Community banks in the heartland have been the hardest hit by liquidity problems, but they are not alone.

Almost 60% of banks nationwide said deposit growth lagged loan demand in 1997, according to an American Bankers Association survey. That figure jumped to 66% at banks in 13 North-Central states.

"For some time now, community bankers here and there have been complaining that deposits are drying out," said Steve Cocheo, executive editor of ABA Banking Journal, which sponsored the survey. "The problem appears to have grown beyond here and there.

Some regions have been hit harder than others, but the deposit problem is hardly an isolated matter."

Even out West, where the fewest number of banks reported a deposit crunch, 40% said liquidity is a problem.

About half of the 615 banks ABA surveyed said they used nondeposit sources to fund loans in 1997.

The most popular nondeposit sources were the Federal Home Loan Bank System and correspondent banks.

Beyond lending, deposit drop-offs could pose other problems for banks. Fees on deposit accounts made up almost 60% of the total noninterest income at banks surveyed.

The survey, whose release was scheduled for Sunday here during the ABA's National Conference for Community Bankers, also showed that insurance products and debit cards are expected to be this year's most widely introduced new services.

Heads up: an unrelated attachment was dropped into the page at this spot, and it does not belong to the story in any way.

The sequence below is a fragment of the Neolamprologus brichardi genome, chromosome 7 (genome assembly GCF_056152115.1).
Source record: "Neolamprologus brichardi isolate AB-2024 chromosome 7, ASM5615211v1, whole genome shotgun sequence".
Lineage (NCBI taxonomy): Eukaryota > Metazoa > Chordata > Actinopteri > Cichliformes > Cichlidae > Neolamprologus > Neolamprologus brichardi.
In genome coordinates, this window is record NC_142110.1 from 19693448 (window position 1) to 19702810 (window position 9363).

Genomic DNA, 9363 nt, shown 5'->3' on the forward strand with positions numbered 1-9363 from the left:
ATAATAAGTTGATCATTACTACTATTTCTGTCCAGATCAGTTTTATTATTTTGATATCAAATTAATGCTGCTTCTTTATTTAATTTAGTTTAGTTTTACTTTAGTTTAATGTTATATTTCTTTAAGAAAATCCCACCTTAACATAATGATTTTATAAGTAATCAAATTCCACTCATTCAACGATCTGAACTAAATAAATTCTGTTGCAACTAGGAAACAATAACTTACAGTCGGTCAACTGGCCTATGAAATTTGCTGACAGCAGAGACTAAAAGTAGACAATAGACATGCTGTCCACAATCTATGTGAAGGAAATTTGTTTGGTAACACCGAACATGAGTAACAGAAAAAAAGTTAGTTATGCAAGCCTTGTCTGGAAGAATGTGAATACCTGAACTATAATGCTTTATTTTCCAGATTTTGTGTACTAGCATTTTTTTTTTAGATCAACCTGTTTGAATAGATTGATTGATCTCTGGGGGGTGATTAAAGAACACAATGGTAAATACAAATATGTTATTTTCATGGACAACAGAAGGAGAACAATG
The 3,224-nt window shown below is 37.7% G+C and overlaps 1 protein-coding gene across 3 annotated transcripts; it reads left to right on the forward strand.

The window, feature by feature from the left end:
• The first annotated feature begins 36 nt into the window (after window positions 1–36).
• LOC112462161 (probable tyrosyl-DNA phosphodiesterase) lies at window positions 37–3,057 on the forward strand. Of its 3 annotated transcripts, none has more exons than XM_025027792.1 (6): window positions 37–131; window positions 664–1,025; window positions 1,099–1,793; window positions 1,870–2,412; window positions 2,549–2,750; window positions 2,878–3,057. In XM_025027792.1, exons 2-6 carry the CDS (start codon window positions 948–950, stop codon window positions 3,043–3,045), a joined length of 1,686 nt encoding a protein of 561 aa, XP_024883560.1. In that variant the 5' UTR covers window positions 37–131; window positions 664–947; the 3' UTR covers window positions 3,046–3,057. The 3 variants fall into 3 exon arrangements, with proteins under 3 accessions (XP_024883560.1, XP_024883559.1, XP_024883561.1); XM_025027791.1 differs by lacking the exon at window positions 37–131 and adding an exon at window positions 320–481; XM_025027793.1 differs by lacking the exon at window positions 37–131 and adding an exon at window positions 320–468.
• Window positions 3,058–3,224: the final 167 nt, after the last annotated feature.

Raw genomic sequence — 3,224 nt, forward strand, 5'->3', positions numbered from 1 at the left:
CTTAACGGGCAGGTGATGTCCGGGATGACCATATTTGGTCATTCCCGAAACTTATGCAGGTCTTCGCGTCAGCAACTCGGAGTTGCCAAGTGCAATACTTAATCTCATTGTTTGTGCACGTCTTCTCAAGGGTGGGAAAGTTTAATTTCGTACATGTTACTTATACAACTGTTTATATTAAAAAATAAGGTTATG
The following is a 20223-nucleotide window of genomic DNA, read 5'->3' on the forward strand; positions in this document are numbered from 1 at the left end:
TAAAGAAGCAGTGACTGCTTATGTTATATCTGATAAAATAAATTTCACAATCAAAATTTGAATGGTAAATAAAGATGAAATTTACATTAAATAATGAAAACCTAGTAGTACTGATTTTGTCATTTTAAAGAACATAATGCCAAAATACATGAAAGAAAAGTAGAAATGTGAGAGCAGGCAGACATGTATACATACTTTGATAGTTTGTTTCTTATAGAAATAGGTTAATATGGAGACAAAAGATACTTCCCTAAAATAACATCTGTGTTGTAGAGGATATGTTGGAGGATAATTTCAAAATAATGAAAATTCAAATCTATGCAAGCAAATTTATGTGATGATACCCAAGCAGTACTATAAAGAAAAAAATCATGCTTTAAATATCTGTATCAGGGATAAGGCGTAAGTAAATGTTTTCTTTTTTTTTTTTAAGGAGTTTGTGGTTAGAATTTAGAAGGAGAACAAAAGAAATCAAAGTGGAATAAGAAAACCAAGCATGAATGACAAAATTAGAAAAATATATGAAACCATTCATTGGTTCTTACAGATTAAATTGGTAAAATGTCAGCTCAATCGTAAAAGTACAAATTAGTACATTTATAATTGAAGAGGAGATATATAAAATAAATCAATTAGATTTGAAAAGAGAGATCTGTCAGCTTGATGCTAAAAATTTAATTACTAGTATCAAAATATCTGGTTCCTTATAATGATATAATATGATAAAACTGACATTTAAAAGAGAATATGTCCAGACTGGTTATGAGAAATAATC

About 20% of surveyed banks said they plan to begin offering one or more of these products this year.

Though insurance is hot, auto leasing is not. Only 15% of banks surveyed offer auto leasing, and 8% said they plan to drop the service.

The survey also showed that establishing an Internet presence is a priority for a majority of community banks. About 60% of banks polled either have a Web site in place or plan to add one during 1998. But only 21% of those with a Web site said it produced business the bank would not have obtained otherwise.

The two most popular strategies listed for asset growth were sales training and advertising; each was listed by more than 40% of the banks.

Only 40% said they set targets for efficiency, and 77% of those that did said they fell short.

To improve efficiency, banks would rather increase income than cut costs. More than 60% said they would raise noninterest income to boost efficiency; only 20% said they would cut staff.

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